Arianna Huffington: Bloggers do it Better

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In the last installment of the Friendly Fire series–which earlier brought in the Village Voice’s Nat Hentoff, the New York Post’s Bob McManus, and Columbia’s own Karina Garcia–moderator David Eisenbach talked Monday evening with pundit and failed gubernatorial candidate Arianna Huffington about speech, the press, and that mysterious attack ad.

kjhThere are few things more charming than Arianna Huffington, at first. The coiffed but swingy hairdo. The round tones of her accent (Greek). Her pronouncement that she and her 17-year old daughter “absolutely loved” their campus tour. “The stories, you have so many stories,” she rhapsodized. “The Eisenhower story, the dollar bill story…I’m sure some of them are apocryphal.”

But if there’s anything more well known about Huffington than her graceful wit, it’s her biting brand of liberalism, on display in her popular blog, the Huffington Post. Eisenbach had his hands full this evening with the former Cambridge debate captain, who took on Hillary, Ann, and the mainstream media during her hourlong stint in the Faculty House’s elegant auditorium.

The conversation began with the premise of the speech series: who was right on Ahmedinejad and the Minutemen? Huffington came down in the center, saying she would neither have invited said speakers nor attended the events, but also would not have protested their invitation. As better form of protest, she cited the New School student speaker who revised her remarks to preempt John McCain’s cookie-cutter commencement speech (she didn’t have to say it: the art kids kicked our butts on that one).

Eisenbach then posited two reasons he saw as why the Minutemen event got as big as it did: TV talk shows, and YouTube (Bwog trusts that it was number three). Huffington didn’t bother hiding her disdain for O’Reilly and Co., but saved her most deadly barbs for a fellow blonde.  

“Ann Coulter is one of the most toxic human beings in America,” she said, expressing impatience with Larry King and the Today Show for giving her a platform. “I am 56 years old. There is a long list of things I don’t need to do anymore. Life is too short to debate Ann Coulter.”

As much as she dislikes her fellow pundits on the right, Huffington LOVES YouTube, along with everything ephemeral and webby. If the mainstream media has been ADD in covering things like the Iraq War, she said, bloggers have been obsessive compulsive, taking disparate facts and knitting them together into a cohesive story—like Talking Points Memo did by uncovering the US Attorneys scandal. HuffPost did its own bit of citizen journalism in tracking down the creator of this YouTube sensation, an attack on Hillary modeled off an old Apple ad. Blogs, she said, pick up what should be on the front pages and put them on our homepages, democratizing information so even the guy in his garage has a say.

And even in her newsy, grassroots blog, Huffington is having her say. All it takes is a quick tour around Huffington’s site for a clear idea of who she’s backing in 2008, and–evidenced by her hot pursuit of the anonymous YouTuber–it’s not Hillary.

“The times and Hillary do not match. The times demand authenticity, and standing up for what you believe in,” Huffington pronounced. “You can smell the calculation out of every pore.”

The take-home lesson? Huffington doesn’t believe in straight-up journalism anymore. The press should have a point, she believes, not dither around with “some people say…” interviews and “he said, she said” debates. Although some people say her book’s supposed to be pretty good.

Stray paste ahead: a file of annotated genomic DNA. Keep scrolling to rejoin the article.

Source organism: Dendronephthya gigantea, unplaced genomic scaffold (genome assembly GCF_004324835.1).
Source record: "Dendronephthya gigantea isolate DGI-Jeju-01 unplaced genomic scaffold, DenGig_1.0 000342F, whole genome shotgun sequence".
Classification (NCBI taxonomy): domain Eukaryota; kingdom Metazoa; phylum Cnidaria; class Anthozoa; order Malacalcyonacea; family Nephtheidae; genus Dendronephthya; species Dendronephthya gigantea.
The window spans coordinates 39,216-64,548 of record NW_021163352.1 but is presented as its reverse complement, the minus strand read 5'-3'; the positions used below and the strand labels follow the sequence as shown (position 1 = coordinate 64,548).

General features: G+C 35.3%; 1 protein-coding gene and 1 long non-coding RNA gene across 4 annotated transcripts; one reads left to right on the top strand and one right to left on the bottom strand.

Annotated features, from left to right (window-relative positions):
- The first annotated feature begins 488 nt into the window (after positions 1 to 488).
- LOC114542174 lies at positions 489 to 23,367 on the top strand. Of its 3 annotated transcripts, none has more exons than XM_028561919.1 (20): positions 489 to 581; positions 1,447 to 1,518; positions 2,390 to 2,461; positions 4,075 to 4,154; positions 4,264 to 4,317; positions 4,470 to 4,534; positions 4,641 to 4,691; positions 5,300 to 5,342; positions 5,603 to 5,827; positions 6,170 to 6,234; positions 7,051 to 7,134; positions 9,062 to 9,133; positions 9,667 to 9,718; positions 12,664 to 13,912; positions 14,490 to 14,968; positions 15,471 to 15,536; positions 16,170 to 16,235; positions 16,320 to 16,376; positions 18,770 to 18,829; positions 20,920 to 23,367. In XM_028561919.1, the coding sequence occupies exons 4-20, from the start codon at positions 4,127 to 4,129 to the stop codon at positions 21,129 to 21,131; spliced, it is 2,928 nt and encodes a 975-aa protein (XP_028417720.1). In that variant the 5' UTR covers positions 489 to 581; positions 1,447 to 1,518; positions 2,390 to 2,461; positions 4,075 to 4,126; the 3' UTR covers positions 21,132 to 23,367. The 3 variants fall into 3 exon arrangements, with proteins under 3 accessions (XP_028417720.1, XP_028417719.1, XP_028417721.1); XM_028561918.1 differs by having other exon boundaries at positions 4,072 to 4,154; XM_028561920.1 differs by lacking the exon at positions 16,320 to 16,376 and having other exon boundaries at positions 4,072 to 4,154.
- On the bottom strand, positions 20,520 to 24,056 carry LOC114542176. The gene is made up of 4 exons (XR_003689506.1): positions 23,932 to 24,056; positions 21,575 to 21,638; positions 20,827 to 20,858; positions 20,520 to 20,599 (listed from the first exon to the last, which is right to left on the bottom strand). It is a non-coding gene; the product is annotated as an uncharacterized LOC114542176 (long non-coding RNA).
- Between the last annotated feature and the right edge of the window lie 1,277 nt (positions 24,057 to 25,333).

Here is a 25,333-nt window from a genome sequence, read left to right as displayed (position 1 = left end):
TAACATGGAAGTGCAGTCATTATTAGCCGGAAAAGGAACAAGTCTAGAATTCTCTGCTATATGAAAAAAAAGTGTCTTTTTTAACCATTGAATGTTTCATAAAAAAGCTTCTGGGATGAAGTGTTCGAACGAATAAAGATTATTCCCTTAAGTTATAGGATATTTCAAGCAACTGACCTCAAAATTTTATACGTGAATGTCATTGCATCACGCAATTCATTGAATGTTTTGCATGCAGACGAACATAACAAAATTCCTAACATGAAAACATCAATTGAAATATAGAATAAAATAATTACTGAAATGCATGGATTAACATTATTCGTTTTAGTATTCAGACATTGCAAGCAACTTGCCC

– Lydia DePillis

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  1. The weird thing  

    about Huffington is that she used to be on the far right, and suddenly took a turn to the far left. It amazes me - not that people can change, but that people can basically reverse every single view they have.

    • Anonymous  

      Finding out your rich Republican ex-husband is gay can have that effect on people...

      • Cute  

        response Dave Cat, but what does that mean? Lol. I mean, it's a nice dig I guess, but it doesn't really address the substance of her conversion. I'm not sure that I've heard he adequately address it either - she just says that Al Franken persuaded her - but then again I don't really read her books.

        I do, however, read her blog and her posts, and I can say that she's a much better writer than speaker. I haven't read her latest book, though, but it doesn't surprise me to hear negative things about it. It looks stupid.

        • Anonymous  

          Just saying that a dramatic change in one's personal life can impact one's political perspective - for another example, see Matthew Dowd's abandonment of the Bush administration (after serving as a key campaign strategist since '99) after his son got called to serve in Iraq.

          • dave  

            read the NYT article again, he'd been concerned about the war for a while, and lots of other factors - like incomptence - led to his disillusionment. His son was a large factor, but not the initiating factor or the only factor.

          • also  

            its true that changes in one's personal life can affect their politics, but your comment about Huffington was ridiculous. So what if her husband's gay? OK, OK, I'm sure you were kidding, but we still don't really have a good answer for how she underwent such a dramatic change.

  2. Fingers crossed  

    that Anne Coulter has a similar epiphany

  3. actually,  

    her most recent book is terrible and terribly written. (and i don't say that as someone who disagrees with her politics, because i don't.) it's just a generic self-help book about overcoming one's fears. oprah and countless others have already been there.

  4. Matt S.  

    But what about Matt Schoenfeld?

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